Anger and long-term mortality and ventricular arrhythmias in patients with a first-time implantable cardioverter-defibrillator: data from the MIDAS study

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Abstract

AIMS: Psychosocial factors increase risk for incident heart disease and poor prognosis. In patients with an implantable cardioverter-defibrillator (ICD), negative emotions have been associated with increased mortality risk, although the association with ventricular arrhythmias (VAs) is less consistent. Anger has been linked to incident ICD shocks, but no prospective study has examined the association of anger (state and trait) with mortality or VAs in the ICD population. In a consecutively recruited cohort of first-time ICD patients, we examined the association of state and trait anger with 7-year mortality risk and time to first VA.

METHODS AND RESULTS: A consecutive cohort of patients implanted with a first-time ICD (n = 388; 80% men) between 2003 and 2010 completed the State-Trait Anger Scale and were followed for 7 years. Outcomes were mortality and time to first appropriate ICD therapy. State anger at the time of implant was associated with increased mortality risk in adjusted analyses, with a 1-point increase in score on the state anger measures associated with a 5% [hazard ratio 1.05; 95% confidence interval 1.01-1.09; P = 0.015] increased 7-year mortality risk. We found no statistically significant differences in mortality risk for trait anger, nor an effect for state or trait anger on time to first treated VA (all ps > 0.05).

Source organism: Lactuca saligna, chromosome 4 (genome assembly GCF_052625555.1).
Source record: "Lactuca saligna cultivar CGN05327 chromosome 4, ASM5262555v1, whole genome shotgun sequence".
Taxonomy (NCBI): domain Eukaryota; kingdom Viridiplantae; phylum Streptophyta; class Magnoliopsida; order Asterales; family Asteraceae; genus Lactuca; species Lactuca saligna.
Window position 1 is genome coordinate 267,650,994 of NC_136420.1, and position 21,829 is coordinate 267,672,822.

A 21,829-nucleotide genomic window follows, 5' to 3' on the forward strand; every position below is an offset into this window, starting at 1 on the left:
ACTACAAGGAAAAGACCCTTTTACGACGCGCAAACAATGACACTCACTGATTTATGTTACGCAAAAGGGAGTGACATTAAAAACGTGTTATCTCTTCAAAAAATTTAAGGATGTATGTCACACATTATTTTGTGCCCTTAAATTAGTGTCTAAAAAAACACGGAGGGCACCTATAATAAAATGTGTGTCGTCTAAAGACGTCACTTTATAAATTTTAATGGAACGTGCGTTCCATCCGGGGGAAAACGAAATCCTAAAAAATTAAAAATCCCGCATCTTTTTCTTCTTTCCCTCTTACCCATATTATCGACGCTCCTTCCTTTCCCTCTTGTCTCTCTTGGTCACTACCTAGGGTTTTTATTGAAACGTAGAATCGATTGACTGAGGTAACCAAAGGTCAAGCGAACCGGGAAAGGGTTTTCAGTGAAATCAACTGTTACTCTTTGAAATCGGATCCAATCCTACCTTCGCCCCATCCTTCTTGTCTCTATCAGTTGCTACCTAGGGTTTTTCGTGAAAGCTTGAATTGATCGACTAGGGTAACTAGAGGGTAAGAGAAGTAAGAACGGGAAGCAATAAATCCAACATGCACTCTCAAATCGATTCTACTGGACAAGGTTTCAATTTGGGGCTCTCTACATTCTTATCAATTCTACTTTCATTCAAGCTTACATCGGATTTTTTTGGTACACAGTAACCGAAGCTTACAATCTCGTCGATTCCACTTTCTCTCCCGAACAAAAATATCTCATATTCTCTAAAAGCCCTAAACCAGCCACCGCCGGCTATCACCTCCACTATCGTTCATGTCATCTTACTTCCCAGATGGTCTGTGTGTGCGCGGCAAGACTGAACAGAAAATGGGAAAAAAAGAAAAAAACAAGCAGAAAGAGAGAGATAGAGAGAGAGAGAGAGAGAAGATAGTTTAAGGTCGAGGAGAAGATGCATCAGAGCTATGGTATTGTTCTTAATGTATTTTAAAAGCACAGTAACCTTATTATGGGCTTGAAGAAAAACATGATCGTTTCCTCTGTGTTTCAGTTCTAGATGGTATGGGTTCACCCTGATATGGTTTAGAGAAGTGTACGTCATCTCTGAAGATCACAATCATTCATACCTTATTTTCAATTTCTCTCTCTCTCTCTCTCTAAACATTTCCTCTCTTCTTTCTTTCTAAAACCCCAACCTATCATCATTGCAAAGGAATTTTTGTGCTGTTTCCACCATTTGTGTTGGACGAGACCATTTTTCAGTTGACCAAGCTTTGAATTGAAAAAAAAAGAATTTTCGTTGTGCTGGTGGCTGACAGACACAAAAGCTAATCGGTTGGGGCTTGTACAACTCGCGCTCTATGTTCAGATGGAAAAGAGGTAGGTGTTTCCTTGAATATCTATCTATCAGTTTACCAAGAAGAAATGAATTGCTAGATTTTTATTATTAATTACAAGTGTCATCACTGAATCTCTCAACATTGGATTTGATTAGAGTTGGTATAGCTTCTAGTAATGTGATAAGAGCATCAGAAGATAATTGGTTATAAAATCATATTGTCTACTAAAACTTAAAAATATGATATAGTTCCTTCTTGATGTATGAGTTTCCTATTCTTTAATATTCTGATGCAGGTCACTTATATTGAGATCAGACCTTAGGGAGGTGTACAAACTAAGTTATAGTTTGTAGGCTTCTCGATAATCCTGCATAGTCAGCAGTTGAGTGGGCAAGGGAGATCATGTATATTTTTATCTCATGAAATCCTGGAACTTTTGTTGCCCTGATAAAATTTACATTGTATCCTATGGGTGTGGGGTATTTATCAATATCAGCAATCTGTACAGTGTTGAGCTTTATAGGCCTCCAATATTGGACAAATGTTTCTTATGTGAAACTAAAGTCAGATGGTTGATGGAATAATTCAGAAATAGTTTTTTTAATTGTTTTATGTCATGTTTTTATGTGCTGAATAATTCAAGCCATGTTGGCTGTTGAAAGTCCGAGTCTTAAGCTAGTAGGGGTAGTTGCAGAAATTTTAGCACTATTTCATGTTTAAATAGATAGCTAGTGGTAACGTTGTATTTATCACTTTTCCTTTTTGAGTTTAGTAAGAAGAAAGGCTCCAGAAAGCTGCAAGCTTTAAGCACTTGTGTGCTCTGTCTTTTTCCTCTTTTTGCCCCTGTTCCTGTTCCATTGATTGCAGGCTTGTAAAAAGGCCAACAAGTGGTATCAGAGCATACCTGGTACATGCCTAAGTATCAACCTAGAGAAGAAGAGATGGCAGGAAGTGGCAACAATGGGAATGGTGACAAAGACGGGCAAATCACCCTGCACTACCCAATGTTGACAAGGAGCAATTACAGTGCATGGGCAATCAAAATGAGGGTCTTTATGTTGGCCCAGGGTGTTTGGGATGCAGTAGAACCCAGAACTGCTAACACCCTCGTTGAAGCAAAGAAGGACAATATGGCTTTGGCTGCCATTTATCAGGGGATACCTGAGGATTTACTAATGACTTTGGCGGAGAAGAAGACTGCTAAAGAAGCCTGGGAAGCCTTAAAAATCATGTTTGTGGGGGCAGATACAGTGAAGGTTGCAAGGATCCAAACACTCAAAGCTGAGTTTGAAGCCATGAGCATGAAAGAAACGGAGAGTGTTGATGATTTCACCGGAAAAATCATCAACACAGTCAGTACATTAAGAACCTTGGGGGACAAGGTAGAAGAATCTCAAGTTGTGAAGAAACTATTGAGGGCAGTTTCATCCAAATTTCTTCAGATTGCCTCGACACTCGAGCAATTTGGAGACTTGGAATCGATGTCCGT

CONCLUSION: This is the first study to examine the association of state and trait anger with long-term clinical outcomes in ICD patients. Evaluating anger reduction strategies in newly implanted ICD patients, such as self-regulation or mindfulness techniques, may be warranted for reducing mortality risk.

Bibliographical note

Published on behalf of the European Society of Cardiology. All rights reserved. © The Author(s) 2020. For permissions, please email: journals.permissions@oup.com.

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